With the King's backing Mazdak could embark on a program of social reform, which involved pacifism, anti-clericalism and aid programs for helping the poor. Mazdak had government warehouses opened to help the poor. He also had all the Zoroastrian fire temples closed except the three major ones.

Opposition to and purge of Mazdak's adherents[edit]

Fear among the nobility and Zoroastrian clergy grew so strong that King Kavadh was overthrown in 496, but he managed to regain the throne three years later with the help of the Hephthalite Empire.

A Jewish tradition relates a slightly different story. The Exilarch of Babylon, Mar-Zutra II, rallied the Jewish community and their allies, who defeated Mazdak and established an independent Jewish kingdom in Mahoza that lasted for seven years[13] (495-502).

Scared by the resistance among the powerful, he chose to distance himself from Mazdak. He allowed Anushiravan to launch a campaign against the Mazdakites in 524 or 528, culminating in a massacre of most of the adherents - including Mazdak himself - and restoring orthodox Zoroastrianism as the state religion.[6] Various fictionalized accounts[14] specify the manner of execution: for example, the Shahnameh states that 3000 Mazdakites were buried alive with the feet upwards in order to present Mazdak with the spectacle of a "human garden", whereas Mazdak himself was hanged upside down and shot with countless arrows; other stories specify other torturous methods of execution. Anushiravan then proceeded to implement his own far-reaching social and administrative reforms.[15] The Mazdakite ruler of al-Hirah was also overthrown[by whom?] and the previous king restored to power.


A few Mazdakis survived, and settled in remote areas. Small pockets of Mazdakite societies are said to have survived for centuries after the Muslim conquest of Persia. Their doctrines probably mixed with radical currents of Shia Islam, influencing them and giving rise to later powerful revolutionary-religious movements in the region. The cult of al-Muqanna‘, who claimed to be the incarnation of God and had followers among the Mubaiyyidah sect of Shia and even some Turks, upheld the laws and institutes of Mazdak.[16] In the 9th century, the Khurramites, an egalitarian religious sect possibly originating from Mazdakism, led a revolt under the leadership of Babak Khorramdin against the Abbasid Caliphate and successfully defended large territories against the Caliphate's forces for some twenty years.[17] The Batiniyya, Qarmatians and other later revolutionary currents of Islam may also be connected to Mazdakism and were often equated with it by contemporary authors.[18] Turkish scholar Abdülbâkî Gölpınarlı sees even the Qizilbash of the 16th century - a radical Shi'i movement in Persia which helped the Safaviyya establish Twelver Islam as the dominant religion of Iran – as "spiritual descendants of the Khurramites" and, hence, of the Mazdakites.[19] "Mazdakist" eventually seems to have become a standard derogative label attached by pre-modern Persian and Arabic authors to any radical egalitarian movement in subsequent Iranian history.[20]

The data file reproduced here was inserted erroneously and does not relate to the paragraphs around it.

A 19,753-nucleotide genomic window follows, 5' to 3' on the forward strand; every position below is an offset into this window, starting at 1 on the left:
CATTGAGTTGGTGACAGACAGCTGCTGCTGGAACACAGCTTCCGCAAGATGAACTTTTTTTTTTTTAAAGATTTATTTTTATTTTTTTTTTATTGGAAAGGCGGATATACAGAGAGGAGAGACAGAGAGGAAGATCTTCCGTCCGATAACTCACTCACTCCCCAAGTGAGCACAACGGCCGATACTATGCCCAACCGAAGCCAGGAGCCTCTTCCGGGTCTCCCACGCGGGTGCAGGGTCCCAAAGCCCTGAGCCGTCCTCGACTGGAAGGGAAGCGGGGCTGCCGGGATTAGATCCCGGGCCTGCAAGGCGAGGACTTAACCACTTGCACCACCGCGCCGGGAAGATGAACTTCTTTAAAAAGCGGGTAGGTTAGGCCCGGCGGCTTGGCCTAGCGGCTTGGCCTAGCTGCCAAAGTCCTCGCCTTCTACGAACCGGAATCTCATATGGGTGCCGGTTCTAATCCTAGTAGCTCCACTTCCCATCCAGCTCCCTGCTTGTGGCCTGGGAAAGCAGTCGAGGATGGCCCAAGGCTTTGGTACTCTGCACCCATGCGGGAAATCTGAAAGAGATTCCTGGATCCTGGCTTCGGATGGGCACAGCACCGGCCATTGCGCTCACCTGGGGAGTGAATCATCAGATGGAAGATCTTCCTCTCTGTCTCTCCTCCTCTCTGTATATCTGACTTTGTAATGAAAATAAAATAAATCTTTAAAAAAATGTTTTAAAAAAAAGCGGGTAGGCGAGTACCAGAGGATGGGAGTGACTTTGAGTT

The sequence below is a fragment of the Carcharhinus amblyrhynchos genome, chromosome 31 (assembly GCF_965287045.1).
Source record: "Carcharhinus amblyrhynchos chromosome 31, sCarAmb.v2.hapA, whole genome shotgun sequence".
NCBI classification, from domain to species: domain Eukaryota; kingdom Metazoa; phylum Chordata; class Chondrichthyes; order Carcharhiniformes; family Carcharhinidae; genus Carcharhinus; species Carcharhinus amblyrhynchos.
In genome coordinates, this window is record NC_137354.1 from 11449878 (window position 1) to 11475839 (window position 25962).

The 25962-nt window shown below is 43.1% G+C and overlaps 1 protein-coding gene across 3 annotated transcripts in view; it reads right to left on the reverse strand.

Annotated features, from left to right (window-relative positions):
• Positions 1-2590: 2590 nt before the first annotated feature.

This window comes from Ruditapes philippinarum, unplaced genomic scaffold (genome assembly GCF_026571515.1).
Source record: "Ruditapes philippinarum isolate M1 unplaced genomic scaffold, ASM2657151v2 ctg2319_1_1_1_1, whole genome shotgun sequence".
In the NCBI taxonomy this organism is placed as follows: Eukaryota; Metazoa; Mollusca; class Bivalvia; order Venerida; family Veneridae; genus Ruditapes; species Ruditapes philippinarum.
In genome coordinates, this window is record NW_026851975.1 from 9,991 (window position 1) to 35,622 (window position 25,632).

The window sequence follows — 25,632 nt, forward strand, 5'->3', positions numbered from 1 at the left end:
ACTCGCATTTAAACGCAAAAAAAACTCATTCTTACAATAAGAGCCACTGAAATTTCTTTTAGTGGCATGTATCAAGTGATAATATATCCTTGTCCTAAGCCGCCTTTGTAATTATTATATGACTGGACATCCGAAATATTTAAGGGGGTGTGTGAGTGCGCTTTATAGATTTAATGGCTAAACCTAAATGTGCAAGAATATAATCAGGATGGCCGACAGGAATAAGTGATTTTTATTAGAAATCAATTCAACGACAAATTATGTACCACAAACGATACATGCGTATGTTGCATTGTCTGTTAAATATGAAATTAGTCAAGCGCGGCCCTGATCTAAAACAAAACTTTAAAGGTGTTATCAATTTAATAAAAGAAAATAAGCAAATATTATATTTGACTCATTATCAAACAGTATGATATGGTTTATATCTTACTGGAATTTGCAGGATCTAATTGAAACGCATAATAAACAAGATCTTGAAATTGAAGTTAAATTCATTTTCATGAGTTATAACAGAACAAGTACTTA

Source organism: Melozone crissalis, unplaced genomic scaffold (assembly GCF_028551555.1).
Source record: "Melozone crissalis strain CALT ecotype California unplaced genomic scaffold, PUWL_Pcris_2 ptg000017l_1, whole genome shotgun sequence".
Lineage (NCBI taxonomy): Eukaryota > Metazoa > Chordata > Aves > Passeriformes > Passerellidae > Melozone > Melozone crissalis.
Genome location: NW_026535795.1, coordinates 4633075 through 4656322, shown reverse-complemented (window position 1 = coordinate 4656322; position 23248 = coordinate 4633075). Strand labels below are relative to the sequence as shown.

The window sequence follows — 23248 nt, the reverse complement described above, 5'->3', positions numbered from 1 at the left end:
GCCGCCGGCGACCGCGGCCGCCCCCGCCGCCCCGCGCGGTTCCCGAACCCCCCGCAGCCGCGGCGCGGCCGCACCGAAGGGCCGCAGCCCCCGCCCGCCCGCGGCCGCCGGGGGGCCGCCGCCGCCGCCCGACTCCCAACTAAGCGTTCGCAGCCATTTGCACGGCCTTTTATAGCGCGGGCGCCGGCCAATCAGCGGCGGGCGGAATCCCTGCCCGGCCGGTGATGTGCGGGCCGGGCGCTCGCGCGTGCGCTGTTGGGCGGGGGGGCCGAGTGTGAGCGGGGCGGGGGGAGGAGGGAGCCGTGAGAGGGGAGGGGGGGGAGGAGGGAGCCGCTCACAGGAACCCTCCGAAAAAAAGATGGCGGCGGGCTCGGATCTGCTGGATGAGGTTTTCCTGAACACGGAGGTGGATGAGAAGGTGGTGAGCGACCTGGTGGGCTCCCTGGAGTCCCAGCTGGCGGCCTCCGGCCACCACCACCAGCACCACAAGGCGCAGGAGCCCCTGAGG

While medieval Muslim historiography primarily focused on the "socialist" aspects of Mazdak, Zoroastrian tradition, on the other hand, remembers Mazdak above all as a dangerous heretic and enemy of the true faith (Zand-i Wahman yasn 2:1), a threat comparable to Mani and Muhammad (Denkard 3:345).

The author of the Dabestan-e Mazaheb, writing as late as the 17th century, claims to have met individual adherents of Mazdakism who practised their religion secretly among the Muslims and preserved the Desnad, a book in Middle Persian containing the teachings of Mazdak.[21][22]

See also[edit]


  1. ^ a b Manfred, Albert Zakharovich, ed. (1974). A Short History of the World. 1. (translated into English by Katherine Judelson). Moscow: Progress Publishers. p. 182. OCLC 1159025. 
  2. ^ a b c d Yarshater, Ehsan (1983). Cambridge history of Iran The Seleucid, Parthian and Sasanian periods. 2. pp. 995–997. ISBN 978-0-521-24693-4. 
  3. ^ a b Shaki, Mansour. 1985. The cosmogonical and cosmological teachings of Mazdak. Papers in Honour of Professor Mary Boyce, Acta Iranica 25, Leiden, 1985, pp. 527–43.
  4. ^ Shaki, Mansour (1978). "The social doctrine of Mazdak in the light of middle Persian evidence". Archív Orientálni. 46 (4): 289–306. 
  5. ^ Esposito, John L. (2003). "Mazdakism". The Oxford Dictionary of Islam. New York: Oxford University Press. p. 198. ISBN 978-0-19-512558-0. 
  6. ^ a b c Wherry, Rev. E. M. (1882). A Comprehensive Commentary on the Quran comprising Sale's translation and Preliminary Discourse. Boston: Houghton, Mifflin and Company. p. 66. 
  7. ^ Yarshater 1983, pp. 1007–1008
  8. ^ Rehatsek, Edward (1 January 1878). "Christianity in the Persian Dominions, from its beginning till the fall of the Sasanian dynasty". Journal of the Asiatic Society of Bombay. Asiatic Society of Bombay. 13: 75. 
  9. ^ Crone, Patricia (1991). "Kavad's Heresy and Mazdak's Revolt" (PDF). Iran (Journal of Persian Studies). British Institute of Persian Studies. 29: 21–40. 
  10. ^ a b Yarshater 1983, pp. 999–1000
  11. ^ Yarshater, Ehsan (1998). "The Persian presence in the Islamic world". In Hovannisian, Richard G.; Sabagh, Georges. The Persian Presence in the Islamic World. Cambridge, England: Cambridge University Press. pp. 4–125, page 28. ISBN 978-0-521-59185-0. 
  12. ^ Khanam, R. 2005. Encyclopaedic ethnography of Middle-East and Central Asia: A–I: Volume 1. P.441
  13. ^ "Babylonia", Encyclopaedia Judaica 
  14. ^ Yarshater 1983, p. 994
  15. ^ Yarshater 1983, p. 1022
  16. ^ Al-Bīrūnī: Father of Comparative Religion
  17. ^ Yarshater 1983, pp. 1003–1004
  18. ^ Yarshater 1983, pp. 1022–1023
  19. ^ Roger M. Savory (ref. Abdülbâkî Gölpınarlı), Encyclopaedia of Islam, "Kizil-Bash", Online Edition 2005
  20. ^ Morgan David. 2007. The Mongols. p. 145
  21. ^ M.N. Dhalla: History of Zoroastrianism (1938), part 5.
  22. ^ Dabestan-e Mazaheb